The FX-05 Xiuhcóatl assault rifle is México’s indigenously designed and manufactured assault rifle. It is used exclusively by the Mexican armed forces and national guard. Xiuhcóatl is Náhuatl for turquoise serpent. Náhuatl is an indigenous (Aztec) language spoken in central parts of México. It is estimated that there are about one and a half million Náhuatl speakers today. In the case of the FX-05 assault rifle, Xiuhcóatl is translated into “fire serpant”.
The assault rifle was first seen in public on September 16, 2006 during the Mexican Independence Day celebrations. It was carried by members of the elite assault team, the Grupo Aeromóvil de Fuerzas Especiales (GAFE).
Manufacturing of the weapon began in 2005 after a design period that lasted about 16 months, according to government records. The Mexican military deployed 65 military engineers on the Xiuhcóatl project as part of a program to reduce the costs modernizing the inventory of troop weapons.
The assault rifle was developed by the Dirección General Industrial Militar Mexicana (DGIM), the Mexican military’s manufacturing arm. The Mexican government first proposed making its own weapons during the 2003 national budget allocations.
The assault rifle was designed specifically to meet the Mexican requirements of its troops. The designers considered the Mexican arm reach of the typical Mexican soldier. The weapon includes a cold-forged barrel, folding stock and uses an interchangeable magazine with 30 rounds each. A 100-round drum is also available. The ammunition used by Xiuhcóatl is the is the 5.56x45mm NATO round (FMJ SS109). It has a rate of fire of 750 rounds per minute. It is constructed of a carbon-fiber polymer with a corrosion resistant steel action. The rifle comes in dark-green and desert bronze.
Since 2006, there is a pending patent (PA/A/2006/007961) application before the Mexican Patent authority for the Xiuhcóatl. According to the Secretaria de Defensa Nacional (SEDENA), the weapon cost $91,304,796.73 Pesos (about $8 million USD at the 2007 exchange rate) to design, including the raw materials, the machinery and the necessary infrastructure according to government documents dated January 31, 2007. 
The Mexican government explained that it undertook the design of the weapon to “reduce the costs associated in the fabrication of weapons for the military, increase the firepower of the military and give the soldier tactical superiority”. The Mexican government also noted that the North Atlantic Treaty Organization or NATO had adopted, as its second official round, the 5.56x45mm round, the same used by the Mexican assault rifle.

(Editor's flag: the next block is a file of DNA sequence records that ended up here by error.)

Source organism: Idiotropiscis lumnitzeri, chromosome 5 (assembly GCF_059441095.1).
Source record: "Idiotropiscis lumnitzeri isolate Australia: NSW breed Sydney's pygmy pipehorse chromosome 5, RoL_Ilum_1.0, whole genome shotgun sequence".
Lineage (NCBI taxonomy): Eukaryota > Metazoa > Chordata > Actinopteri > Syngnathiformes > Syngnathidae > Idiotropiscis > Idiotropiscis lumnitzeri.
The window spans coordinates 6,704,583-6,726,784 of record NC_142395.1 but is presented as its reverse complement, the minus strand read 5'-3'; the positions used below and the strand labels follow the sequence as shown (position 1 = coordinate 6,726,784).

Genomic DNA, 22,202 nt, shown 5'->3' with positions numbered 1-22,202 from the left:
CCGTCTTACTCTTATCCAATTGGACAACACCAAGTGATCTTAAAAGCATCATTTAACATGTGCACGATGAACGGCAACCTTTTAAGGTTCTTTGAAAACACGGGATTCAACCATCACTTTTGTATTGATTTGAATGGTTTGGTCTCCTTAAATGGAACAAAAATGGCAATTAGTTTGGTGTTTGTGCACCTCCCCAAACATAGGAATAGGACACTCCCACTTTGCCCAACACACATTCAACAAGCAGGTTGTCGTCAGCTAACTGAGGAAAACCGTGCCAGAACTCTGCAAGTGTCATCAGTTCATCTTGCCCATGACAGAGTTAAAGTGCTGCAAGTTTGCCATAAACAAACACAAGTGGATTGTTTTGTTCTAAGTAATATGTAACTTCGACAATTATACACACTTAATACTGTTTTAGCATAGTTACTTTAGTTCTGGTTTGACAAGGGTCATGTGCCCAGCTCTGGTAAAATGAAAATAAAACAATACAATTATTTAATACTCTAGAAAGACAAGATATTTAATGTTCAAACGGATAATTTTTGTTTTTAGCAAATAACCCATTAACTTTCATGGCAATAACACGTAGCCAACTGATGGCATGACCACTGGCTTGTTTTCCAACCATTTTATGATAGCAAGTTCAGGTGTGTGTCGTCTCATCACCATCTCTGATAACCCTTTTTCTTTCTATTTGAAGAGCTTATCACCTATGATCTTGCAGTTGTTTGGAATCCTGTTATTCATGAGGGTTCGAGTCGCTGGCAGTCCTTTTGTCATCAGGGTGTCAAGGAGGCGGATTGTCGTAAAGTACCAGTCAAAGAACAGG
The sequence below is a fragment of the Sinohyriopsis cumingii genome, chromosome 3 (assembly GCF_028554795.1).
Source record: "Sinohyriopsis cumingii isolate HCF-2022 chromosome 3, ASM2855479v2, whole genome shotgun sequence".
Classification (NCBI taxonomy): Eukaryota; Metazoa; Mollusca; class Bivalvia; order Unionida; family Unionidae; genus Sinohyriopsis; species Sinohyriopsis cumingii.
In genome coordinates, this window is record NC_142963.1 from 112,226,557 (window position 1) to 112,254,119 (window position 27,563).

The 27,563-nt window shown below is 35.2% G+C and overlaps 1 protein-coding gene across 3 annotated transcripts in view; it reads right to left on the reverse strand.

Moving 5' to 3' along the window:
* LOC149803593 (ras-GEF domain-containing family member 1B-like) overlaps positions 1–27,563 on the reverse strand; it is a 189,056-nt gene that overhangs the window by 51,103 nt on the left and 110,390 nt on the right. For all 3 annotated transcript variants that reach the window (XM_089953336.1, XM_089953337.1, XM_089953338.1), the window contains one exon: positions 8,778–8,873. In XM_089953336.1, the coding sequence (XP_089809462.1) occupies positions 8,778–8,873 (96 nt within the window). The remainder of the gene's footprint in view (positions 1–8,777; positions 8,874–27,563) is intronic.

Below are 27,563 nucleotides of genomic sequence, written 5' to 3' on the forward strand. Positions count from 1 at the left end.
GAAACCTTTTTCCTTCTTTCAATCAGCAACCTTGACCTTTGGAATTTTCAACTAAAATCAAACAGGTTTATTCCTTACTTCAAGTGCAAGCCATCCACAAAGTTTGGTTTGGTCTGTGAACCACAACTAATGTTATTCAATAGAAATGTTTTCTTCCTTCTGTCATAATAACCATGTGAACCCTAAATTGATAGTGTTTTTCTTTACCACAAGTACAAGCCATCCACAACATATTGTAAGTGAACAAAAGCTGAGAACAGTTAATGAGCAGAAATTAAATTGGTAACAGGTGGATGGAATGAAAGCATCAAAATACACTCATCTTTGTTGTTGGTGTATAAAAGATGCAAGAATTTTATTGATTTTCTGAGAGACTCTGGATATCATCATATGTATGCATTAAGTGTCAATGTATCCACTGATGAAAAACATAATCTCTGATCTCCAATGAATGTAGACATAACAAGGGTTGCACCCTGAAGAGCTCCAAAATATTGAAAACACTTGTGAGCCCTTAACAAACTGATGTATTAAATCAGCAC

A short time after the Mexican military deployed its new weapon in 2006, the German company Heckler & Koch (HK) declared that the Mexican weapon was a pirated copy of the company’s G36.  Heckler & Koch had expected to sign a licensing agreement with the Mexican government to manufacture its G36 in México and equip Mexican troops with it. However, the Mexican government determined it was less expensive to design and manufacture their own assault rifle then pay the licensing fees.
According to the periodical, La Jornada this accusation resulted in the dismissal of the director of the Mexican military industry directorate, General Alfredo Oropeza Garnica. After a thorough inspection by the German company, Heckler & Koch acknowledged that the Mexican assault rifle was not a pirated copy.  SEDENA also declared that there was no pending legal action against General Juan Alfredo Oropeza Garnica, exonerating him. 
By designing and manufacturing within México, the Mexican armed forces has been reducing the cost of its weapons programs in addition to providing the Mexican military greater autonomy.
The Mexican government has said that the Xiuhcóatl costs about $10,000 Pesos to produce, a substantial reduction in the cost to make the HK G36 under license. The Mexican military has the capacity to manufacture 30,000 rifles annually but has only been making 15,000 each year.
According to Janes Defense, by 2005, the Mexican military had produced about 44,000 Xiuhcóatls. The Mexican military planned to replace its inventory of about 121,000 HK G3’s rifles by 2018. By 2019, the Secretaria de Defensa Nacional (SEDENA) announced that it had produced 165,000 rifles.
There are three versions of the weapon, full-length rifle, a carbine and an urban assault weapon. The length of the barrel is the main difference between the variants. The rifle is ambidextrous.
The name, FX-05 is short for Fusil Xiuhcóatl 2005.
1. Response to Mexican Open Records Request no: Record no: 0000700010707.
2. Response to Mexican Open Records Request no: Record no: 0000700109506.
3. Pedro Miguel, “Opinión: El regreso de la xiuhcóatl,” La Jornada, May 17, 2007.
4. Mark Rutherford, “The case of the copycat fire serpent,” c/net News, March 13, 2007.
|Length:||Assault Rifle||1,087 mm (42.8") extended stock|
|887 mm (34.9") folded stock|
|Carbine||980 mm (38.6") extended stock|
|780 mm (30.7") folded stock|
|Machine gun||1,244 mm (49") stock extended|
|1,0244 mm (41.1") folded stock|
|Sharpshooter||1,204 mm (47.4")|
|Width:||56 mm (2.2")|
|Weight:||Assault Rifle||3.89 kg (8.6 lbs.)|
|Carbine||3.22 kg (7.1 lbs.)|
|Machine gun||4.23 kg (9.3 lbs.)|
|Sharpshooter||4.02 kg (8.9 lbs.)|
|Cartridge:||5.56x45 mm NATO (OTAN)|
|Rate of fire:||750 rounds per minute|
|Muzzle:||920 m/s (3,018 ft/sec)|
|Range:||200-800 meters (218-874 yards)|
|Has Picatinny railing|
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